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This Melbourne Council Is Turning Plastic Waste Into Roads

In an Aussie-first, soft plastics destined for landfill will be used to create a more sustainable type of asphalt
By Libby Curran
May 30, 2018
By Libby Curran
May 30, 2018

In the global push for a healthier planet, we've seen some pretty creative recycling initiatives, with single-use plastic bottles transformed into Adidas kicks, discarded chewing gum used to make sneaker soles, and all sorts of other genius stuff being dreamt up in between.

Now, a clever project happening closer to home will see a massive haul of soft plastics, glass bottles and printer cartridges recycled into 250 tonnes of asphalt and used to construct a road in Craigieburn, a suburb in Melbourne's north.

The Aussie-first trial is the result of a collaboration between Hume City Council, infrastructure services company Downer, and local recycling organisations Red Group and Close the Loop, and it could be a game-changer for sustainability. As well as being cheaper to make and a whole lot easier on the environment, the asphalt is expected to be more durable, longer lasting and better suited to heavy traffic than its regular plastic-free counterparts.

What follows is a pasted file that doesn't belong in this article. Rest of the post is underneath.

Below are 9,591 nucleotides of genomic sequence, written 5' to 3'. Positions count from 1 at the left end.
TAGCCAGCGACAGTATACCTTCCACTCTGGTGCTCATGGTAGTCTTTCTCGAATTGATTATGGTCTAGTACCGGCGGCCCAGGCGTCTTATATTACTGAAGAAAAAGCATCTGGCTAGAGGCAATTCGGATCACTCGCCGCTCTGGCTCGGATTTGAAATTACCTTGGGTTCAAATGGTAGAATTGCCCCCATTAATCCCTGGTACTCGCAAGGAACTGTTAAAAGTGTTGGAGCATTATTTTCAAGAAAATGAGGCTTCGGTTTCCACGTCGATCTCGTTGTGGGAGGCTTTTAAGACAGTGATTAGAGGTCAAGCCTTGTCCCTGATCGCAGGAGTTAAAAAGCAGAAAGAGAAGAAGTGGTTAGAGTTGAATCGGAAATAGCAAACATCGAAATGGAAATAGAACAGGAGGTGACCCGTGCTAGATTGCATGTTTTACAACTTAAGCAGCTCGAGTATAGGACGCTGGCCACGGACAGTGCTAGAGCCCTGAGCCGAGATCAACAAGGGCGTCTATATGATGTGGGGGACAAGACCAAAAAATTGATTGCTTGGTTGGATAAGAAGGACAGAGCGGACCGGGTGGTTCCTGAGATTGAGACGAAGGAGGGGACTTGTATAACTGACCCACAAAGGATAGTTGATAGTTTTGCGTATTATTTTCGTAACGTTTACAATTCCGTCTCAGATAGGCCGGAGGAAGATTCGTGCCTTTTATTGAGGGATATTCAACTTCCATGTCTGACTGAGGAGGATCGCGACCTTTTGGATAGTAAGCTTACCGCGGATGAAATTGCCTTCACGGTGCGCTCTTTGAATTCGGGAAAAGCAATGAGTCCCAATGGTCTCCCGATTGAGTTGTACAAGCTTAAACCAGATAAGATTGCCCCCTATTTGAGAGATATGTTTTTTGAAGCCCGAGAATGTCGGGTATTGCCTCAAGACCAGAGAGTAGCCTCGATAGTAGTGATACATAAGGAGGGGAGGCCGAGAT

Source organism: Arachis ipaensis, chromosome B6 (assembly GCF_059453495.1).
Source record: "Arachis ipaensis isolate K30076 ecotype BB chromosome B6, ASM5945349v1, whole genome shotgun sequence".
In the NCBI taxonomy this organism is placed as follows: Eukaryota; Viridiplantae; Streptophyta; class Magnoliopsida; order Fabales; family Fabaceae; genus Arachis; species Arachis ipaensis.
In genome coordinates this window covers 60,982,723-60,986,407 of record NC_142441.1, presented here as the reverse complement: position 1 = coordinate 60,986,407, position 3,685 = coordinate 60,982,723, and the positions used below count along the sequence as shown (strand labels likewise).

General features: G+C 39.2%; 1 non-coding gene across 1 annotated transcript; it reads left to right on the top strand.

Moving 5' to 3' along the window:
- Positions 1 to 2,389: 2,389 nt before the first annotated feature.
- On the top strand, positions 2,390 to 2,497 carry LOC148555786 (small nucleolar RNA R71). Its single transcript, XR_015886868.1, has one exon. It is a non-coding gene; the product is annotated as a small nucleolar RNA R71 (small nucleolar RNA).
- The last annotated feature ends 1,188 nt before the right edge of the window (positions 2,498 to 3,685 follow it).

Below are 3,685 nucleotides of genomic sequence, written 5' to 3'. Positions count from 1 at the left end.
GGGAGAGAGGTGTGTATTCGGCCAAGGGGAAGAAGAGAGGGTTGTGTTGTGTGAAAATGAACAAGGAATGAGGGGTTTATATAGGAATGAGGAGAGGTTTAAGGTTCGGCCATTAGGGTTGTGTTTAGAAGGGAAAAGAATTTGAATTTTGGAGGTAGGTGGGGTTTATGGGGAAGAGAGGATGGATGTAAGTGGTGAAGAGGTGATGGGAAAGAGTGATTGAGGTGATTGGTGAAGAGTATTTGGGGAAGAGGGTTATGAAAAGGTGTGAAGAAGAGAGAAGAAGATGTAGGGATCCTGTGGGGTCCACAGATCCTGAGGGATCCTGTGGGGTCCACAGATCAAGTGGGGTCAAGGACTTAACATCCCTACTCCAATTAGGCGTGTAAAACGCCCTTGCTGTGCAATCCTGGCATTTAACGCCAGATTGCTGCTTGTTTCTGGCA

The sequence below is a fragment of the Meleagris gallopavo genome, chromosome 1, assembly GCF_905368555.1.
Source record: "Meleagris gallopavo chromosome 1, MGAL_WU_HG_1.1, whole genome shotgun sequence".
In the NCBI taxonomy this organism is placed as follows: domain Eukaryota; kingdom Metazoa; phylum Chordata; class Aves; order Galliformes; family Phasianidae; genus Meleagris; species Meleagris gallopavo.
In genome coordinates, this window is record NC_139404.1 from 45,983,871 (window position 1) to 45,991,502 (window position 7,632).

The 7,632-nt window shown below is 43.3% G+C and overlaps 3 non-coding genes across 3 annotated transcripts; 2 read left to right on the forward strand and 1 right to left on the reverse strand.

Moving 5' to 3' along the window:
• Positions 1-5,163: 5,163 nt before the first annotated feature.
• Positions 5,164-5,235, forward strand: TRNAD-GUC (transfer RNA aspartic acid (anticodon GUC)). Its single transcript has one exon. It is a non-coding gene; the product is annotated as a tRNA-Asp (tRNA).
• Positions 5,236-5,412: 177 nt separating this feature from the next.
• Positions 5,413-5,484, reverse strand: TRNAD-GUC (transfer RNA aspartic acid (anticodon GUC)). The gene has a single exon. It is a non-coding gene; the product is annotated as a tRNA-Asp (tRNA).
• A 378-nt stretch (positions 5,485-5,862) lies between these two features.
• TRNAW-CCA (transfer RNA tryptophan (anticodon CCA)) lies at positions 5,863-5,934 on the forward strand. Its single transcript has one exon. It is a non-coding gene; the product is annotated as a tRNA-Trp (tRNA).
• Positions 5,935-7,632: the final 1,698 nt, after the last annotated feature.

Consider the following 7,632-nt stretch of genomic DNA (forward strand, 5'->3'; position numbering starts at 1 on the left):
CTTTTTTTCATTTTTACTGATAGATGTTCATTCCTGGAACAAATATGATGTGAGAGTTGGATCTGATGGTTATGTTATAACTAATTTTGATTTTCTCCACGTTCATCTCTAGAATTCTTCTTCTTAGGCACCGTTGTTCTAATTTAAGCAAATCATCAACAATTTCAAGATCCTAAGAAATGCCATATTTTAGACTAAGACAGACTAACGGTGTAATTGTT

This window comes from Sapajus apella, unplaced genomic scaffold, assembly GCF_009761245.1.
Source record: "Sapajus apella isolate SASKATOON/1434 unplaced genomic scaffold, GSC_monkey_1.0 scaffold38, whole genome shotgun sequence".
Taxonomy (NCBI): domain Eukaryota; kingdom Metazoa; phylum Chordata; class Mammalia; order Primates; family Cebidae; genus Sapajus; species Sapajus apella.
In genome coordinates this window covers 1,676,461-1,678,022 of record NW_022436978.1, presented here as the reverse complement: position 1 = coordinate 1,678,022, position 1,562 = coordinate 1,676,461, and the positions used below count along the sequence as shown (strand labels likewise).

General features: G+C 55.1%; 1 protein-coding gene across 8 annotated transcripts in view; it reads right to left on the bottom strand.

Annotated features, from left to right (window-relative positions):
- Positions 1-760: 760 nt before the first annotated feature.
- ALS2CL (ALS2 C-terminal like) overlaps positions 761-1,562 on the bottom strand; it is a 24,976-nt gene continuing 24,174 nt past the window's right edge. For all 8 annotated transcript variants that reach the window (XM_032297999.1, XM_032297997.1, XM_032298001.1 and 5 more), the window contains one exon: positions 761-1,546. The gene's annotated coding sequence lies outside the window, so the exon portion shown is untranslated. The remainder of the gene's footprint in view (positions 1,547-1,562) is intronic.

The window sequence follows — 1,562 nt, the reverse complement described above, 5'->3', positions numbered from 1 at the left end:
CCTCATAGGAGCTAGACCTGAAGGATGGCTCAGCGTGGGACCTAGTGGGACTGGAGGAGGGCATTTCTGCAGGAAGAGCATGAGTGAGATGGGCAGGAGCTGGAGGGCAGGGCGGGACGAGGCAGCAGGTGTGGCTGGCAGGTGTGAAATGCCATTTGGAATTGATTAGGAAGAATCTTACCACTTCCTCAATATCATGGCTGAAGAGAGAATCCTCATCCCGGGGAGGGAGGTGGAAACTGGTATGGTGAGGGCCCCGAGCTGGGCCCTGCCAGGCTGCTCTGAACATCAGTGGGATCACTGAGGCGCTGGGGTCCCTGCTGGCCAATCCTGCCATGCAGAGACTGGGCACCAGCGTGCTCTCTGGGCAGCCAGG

This particular stretch of road alone will save around 200,000 plastic bags, 4500 printer cartridges and the equivalent of 63,000 glass bottles from landfill. As Red Group Director Elizabeth Kasell explains, "it demonstrates a great step toward a circular system, where soft plastic packaging recovered through the REDcycle Program, and other materials previously destined for landfill, can be used as a resource for Australian roads".

While the major supermarket chains will phase out plastic bags from next month, we still use a hell of a lot of plastic — so it would be great to see this being put into necessary infrastructure rather than adding to landfill.

Published on May 30, 2018 by Libby Curran

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